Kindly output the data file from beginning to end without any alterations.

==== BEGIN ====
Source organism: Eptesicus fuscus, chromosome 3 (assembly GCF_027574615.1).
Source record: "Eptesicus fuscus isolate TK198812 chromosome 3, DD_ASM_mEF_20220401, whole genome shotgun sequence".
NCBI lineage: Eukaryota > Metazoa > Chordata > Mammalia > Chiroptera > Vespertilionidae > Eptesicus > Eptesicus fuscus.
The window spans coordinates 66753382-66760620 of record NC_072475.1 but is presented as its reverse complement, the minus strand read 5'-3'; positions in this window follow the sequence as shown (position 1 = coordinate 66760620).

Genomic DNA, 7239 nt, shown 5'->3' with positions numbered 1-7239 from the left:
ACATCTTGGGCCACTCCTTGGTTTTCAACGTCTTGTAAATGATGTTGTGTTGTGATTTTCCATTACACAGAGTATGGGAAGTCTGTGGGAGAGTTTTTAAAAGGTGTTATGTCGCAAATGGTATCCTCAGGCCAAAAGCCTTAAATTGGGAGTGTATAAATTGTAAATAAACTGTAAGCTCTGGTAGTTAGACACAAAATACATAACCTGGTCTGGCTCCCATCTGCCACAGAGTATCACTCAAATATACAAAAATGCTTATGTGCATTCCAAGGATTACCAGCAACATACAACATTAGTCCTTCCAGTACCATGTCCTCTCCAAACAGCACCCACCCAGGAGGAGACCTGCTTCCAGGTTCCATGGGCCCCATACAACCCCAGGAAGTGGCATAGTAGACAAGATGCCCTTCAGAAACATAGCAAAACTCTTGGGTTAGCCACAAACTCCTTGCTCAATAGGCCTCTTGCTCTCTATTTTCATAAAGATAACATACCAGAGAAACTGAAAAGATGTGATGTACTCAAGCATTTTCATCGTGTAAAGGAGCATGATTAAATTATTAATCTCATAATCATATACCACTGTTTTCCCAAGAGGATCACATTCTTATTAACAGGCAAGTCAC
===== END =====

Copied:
Source organism: Eptesicus fuscus, chromosome 3 (assembly GCF_027574615.1).
Source record: "Eptesicus fuscus isolate TK198812 chromosome 3, DD_ASM_mEF_20220401, whole genome shotgun sequence".
NCBI lineage: Eukaryota > Metazoa > Chordata > Mammalia > Chiroptera > Vespertilionidae > Eptesicus > Eptesicus fuscus.
The window spans coordinates 66753382-66760620 of record NC_072475.1 but is presented as its reverse complement, the minus strand read 5'-3'; positions in this window follow the sequence as shown (position 1 = coordinate 66760620).

Genomic DNA, 7239 nt, shown 5'->3' with positions numbered 1-7239 from the left:
ACATCTTGGGCCACTCCTTGGTTTTCAACGTCTTGTAAATGATGTTGTGTTGTGATTTTCCATTACACAGAGTATGGGAAGTCTGTGGGAGAGTTTTTAAAAGGTGTTATGTCGCAAATGGTATCCTCAGGCCAAAAGCCTTAAATTGGGAGTGTATAAATTGTAAATAAACTGTAAGCTCTGGTAGTTAGACACAAAATACATAACCTGGTCTGGCTCCCATCTGCCACAGAGTATCACTCAAATATACAAAAATGCTTATGTGCATTCCAAGGATTACCAGCAACATACAACATTAGTCCTTCCAGTACCATGTCCTCTCCAAACAGCACCCACCCAGGAGGAGACCTGCTTCCAGGTTCCATGGGCCCCATACAACCCCAGGAAGTGGCATAGTAGACAAGATGCCCTTCAGAAACATAGCAAAACTCTTGGGTTAGCCACAAACTCCTTGCTCAATAGGCCTCTTGCTCTCTATTTTCATAAAGATAACATACCAGAGAAACTGAAAAGATGTGATGTACTCAAGCATTTTCATCGTGTAAAGGAGCATGATTAAATTATTAATCTCATAATCATATACCACTGTTTTCCCAAGAGGATCACATTCTTATTAACAGGCAAGTCAC